Disability Provisions Cited at Boston Charter School
Federal civil rights officials are monitoring a Boston charter school after concluding that the school violated federal laws that protect children with disabilities from discrimination.
The Boston Renaissance Charter School has signed an agreement with the U.S. Department of Education's office for civil rights that pledges to bring the school into compliance.
Included in the agreement is a call for the school to submit for OCR approval policies ranging from student discipline to notification of parents of their rights under disability laws.
While public schools everywhere are struggling to cope with complex state and federal special education rules, charter schools can face particular challenges. Charter schools are intended to operate free from many bureaucratic constraints, but special education is one of the most heavily regulated areas in public education. ("Spec. Ed. Rules Pose Problems For Charter Schools," and "Charter School Laws Are All Over the Map on Disabled Students," Feb. 19, 1997.)
The Boston example illustrates how crucial it is for fledgling charter schools to be prepared for children with disabilities, experts say.
"For many [charter] schools, special education was just not part of the planning," said Tim Sindelar, a lawyer with the Disability Law Center, a nonprofit advocacy group in Boston. "I think that's gradually changing, but there are still some conflicts."
To address such issues, the Education Department has published a special education handbook for charter schools.
School Now a Model
In its Sept. 5 finding, the OCR concluded that the 1,080-student Boston Renaissance School discriminated against a disabled kindergartner by shortening his school day, failing to provide him with needed classroom help, and placing him in a class without appropriately trained teachers.
"OCR has made it very clear that charter schools have the same obligation to comply with special education law that [other] public schools do," said Julia Landau, a lawyer with the Boston-based Massachusetts Advocacy Center, a legal-assistance organization. "Other charter schools can now look to Boston Renaissance as a model for including special-needs students."
The nonprofit group filed a complaint with the OCR on behalf of the family of a student with attention-deficit disorder.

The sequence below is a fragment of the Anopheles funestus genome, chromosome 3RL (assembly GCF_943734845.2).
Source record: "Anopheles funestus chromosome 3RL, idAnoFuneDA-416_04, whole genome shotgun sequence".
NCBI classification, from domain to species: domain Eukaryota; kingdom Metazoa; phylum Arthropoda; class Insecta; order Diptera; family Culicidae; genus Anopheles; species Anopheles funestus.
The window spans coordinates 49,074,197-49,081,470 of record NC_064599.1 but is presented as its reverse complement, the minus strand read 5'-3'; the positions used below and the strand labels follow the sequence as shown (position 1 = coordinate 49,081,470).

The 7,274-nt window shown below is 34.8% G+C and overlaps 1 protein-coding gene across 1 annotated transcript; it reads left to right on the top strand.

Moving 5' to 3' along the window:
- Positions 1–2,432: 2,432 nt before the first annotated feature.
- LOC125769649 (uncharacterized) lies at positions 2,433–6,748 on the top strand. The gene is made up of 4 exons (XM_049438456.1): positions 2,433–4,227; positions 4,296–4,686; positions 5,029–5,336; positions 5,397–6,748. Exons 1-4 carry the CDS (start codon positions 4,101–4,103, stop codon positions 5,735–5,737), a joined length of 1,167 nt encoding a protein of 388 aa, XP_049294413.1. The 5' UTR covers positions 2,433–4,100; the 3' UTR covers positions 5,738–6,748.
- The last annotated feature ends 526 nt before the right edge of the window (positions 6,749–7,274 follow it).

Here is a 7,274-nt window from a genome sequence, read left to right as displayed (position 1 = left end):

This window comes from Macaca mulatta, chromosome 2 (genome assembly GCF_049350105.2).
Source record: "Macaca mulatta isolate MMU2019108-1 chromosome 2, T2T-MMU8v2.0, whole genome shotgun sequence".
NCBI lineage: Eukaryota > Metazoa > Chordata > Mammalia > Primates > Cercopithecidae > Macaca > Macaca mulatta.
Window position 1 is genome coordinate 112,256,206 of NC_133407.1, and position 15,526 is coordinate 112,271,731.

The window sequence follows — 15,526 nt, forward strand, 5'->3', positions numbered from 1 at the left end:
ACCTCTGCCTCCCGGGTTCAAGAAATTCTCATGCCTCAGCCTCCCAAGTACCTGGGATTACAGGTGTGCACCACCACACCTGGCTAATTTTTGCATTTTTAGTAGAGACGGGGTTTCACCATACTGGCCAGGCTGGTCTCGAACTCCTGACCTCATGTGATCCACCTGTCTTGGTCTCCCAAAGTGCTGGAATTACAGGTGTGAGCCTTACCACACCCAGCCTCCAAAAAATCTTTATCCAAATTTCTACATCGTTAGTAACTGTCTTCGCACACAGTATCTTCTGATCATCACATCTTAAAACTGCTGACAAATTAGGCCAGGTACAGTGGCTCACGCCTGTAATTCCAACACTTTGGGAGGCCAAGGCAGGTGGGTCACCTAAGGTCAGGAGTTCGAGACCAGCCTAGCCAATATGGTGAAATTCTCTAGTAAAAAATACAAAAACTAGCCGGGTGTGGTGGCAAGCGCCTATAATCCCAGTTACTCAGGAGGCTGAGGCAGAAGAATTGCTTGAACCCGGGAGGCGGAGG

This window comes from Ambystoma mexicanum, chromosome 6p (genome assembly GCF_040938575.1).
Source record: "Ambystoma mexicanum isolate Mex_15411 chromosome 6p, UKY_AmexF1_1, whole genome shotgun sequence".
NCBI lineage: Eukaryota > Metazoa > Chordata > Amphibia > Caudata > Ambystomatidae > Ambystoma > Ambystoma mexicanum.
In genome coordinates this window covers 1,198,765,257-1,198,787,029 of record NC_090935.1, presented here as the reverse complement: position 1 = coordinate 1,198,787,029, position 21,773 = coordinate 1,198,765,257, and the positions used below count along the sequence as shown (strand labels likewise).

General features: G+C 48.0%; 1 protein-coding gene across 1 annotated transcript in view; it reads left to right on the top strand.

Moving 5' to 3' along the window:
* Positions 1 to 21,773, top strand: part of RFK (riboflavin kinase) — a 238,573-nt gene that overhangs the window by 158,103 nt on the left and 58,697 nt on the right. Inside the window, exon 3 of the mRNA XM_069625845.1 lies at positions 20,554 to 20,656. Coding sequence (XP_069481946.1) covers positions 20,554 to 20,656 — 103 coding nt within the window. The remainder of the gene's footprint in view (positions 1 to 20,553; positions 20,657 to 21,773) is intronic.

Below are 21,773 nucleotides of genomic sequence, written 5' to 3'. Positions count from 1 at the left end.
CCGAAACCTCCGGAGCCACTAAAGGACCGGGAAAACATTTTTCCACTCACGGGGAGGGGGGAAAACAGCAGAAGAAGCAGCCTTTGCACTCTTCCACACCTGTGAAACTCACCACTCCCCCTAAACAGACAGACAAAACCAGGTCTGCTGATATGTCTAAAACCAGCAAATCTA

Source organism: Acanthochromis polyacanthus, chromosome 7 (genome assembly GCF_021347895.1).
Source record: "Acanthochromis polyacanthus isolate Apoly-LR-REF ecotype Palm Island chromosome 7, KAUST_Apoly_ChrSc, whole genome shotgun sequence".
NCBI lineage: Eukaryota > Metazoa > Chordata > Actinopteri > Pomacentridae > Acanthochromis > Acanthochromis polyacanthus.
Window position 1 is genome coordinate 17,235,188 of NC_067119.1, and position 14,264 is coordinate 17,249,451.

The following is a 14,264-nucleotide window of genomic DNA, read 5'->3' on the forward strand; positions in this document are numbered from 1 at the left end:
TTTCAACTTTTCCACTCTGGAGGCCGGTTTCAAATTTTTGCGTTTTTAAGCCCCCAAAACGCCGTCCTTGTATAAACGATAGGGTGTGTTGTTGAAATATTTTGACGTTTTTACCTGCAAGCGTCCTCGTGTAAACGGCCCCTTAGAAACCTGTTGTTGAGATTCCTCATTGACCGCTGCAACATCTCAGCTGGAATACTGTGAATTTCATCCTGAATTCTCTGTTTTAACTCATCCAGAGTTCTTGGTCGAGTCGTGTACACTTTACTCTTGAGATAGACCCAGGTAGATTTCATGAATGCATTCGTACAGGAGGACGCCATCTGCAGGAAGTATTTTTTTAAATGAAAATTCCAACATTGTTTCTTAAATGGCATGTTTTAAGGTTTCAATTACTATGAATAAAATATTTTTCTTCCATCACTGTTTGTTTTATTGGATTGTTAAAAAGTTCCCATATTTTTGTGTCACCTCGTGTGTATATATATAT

The family eventually withdrew him from the school, which is one of two Massachusetts charter schools run by the Edison Project, a for-profit company based in New York City.
The family has since re-enrolled the child as a 2nd grader there, and the school has also agreed to reimburse the family $4,232 for child care, tutoring, and counseling costs.
Extra Services Needed
The complaint dates to the 1995-96 school year--the year Boston Renaissance opened its doors. At that point, the 630-student school had only two special education teachers.
But it quickly became clear that the school had more students needing special education than anticipated, said Bill Doherty, the school's community-resource director.
Now, students with disabilities make up roughly 12 percent of enrollment, and Boston Renaissance has nine special education teachers, a bilingual psychologist, two social workers, and occupational and speech therapists.
In hearings before state lawmakers earlier this year, Massachusetts disability-rights advocates and educators voiced concerns over disabled students' access to charter schools. Some suggested that disabled students--who can be more costly to educate--were being counseled away from charter schools.
"It's simply not true," said John E. Chubb, the Edison Project's director of curriculum, instruction, and assessment. "It's bad business for us to do anything that would suggest we're shortchanging kids."